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NEW ORLEANS — More than a million dancing, singing, bead-catching celebrants packed the streets of the French Quarter and other venues across this city in the weeks leading up to the sprawling open-air party that is Mardi Gras.

There was little worry during the February festivities about the new virus that had infected a few dozen people in other parts of the country. The city's top health official believed the flu "is far more dangerous right now than the coronavirus," she told the Times-Picayune/New Orleans Advocate newspaper.

Thirteen days later, on March 9, Louisiana reported its first case of covid-19. Then came another, and another. Clusters broke out in several nursing homes. The cases popping up across the state were not easily linked to each other, meaning that a galloping community spread was already underway.

A terrible realization began to dawn on residents and political leaders: The famous bonhomie of the world’s biggest free party may have helped supercharge one of the most rapid spreads of the coronavirus, which is now threatening to overwhelm Louisiana’s health-care system and potentially make the state one of the next epicenters.

“We had people from all over the world. We also had the spread of this virus, and people did not realize it was spreading,” said Rebekah Gee, a former state health secretary now on the faculty of Louisiana State University’s medical school. “So people not only caught beads, but they caught covid-19.”

As of Thursday, Louisiana had reported 2,305 cases and 83 deaths related to coronavirus — with about two-thirds of the cases and deaths in the New Orleans metro area.

New Orleans Mayor LaToya Cantrell said canceling or curtailing Mardi Gras was never considered. Federal agencies that are part of planning Mardi Gras every year — including the FBI and Homeland Security — did not raise concerns about the coronavirus, she said. Federal officials who walked the parade route with members of her administration were focused on terrorist attacks.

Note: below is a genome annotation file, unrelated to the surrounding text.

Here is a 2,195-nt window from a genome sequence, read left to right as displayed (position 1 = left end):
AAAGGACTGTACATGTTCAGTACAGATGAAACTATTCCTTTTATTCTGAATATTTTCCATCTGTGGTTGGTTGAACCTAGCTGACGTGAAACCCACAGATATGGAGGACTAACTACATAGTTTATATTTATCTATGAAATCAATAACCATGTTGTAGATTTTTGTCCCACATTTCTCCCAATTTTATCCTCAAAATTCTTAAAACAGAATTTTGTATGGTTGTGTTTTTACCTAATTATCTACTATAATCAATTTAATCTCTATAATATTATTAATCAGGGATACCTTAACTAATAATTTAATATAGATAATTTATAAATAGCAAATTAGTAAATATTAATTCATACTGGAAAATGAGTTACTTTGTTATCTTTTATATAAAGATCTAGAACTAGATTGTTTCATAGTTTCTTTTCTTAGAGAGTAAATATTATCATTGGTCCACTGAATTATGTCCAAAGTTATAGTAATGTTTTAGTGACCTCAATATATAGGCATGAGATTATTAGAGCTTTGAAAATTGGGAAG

“We were not given a warning or even told, ‘Look, you know what? Don’t have Mardi Gras,’ ” she said.

At that point in late February, American life had not been seriously altered. People were still packing airports. The NBA hadn’t suspended games, and Disney World was still open for business.

“Leadership matters,” Cantrell said. “And if the federal government is not responding to or saying that we’re potentially on the verge of having a crisis for the pandemic coming to the U.S. — that would change everything. But that wasn’t happening.”

Cantrell noted that a couple weeks later, she did cancel the St. Patrick’s Day Parade — and was harshly criticized by some in New Orleans. As it happened, partiers didn’t heed the ban, and bars in the French Quarter were packed.

During the first two weeks of known infections, the virus was coursing through Louisiana at an extraordinarily rapid pace, according to an analysis by Gary Wagner, a professor at the University of Louisiana at Lafayette. He found that the rate of growth in that period was the highest in the world.

“It seems the virus was there when crowds were around for Mardi Gras and it may have turned into a super-spreader event,” he said. “You can see what’s happening in Italy and Spain, and there is every reason to think the same events are going to happen here.”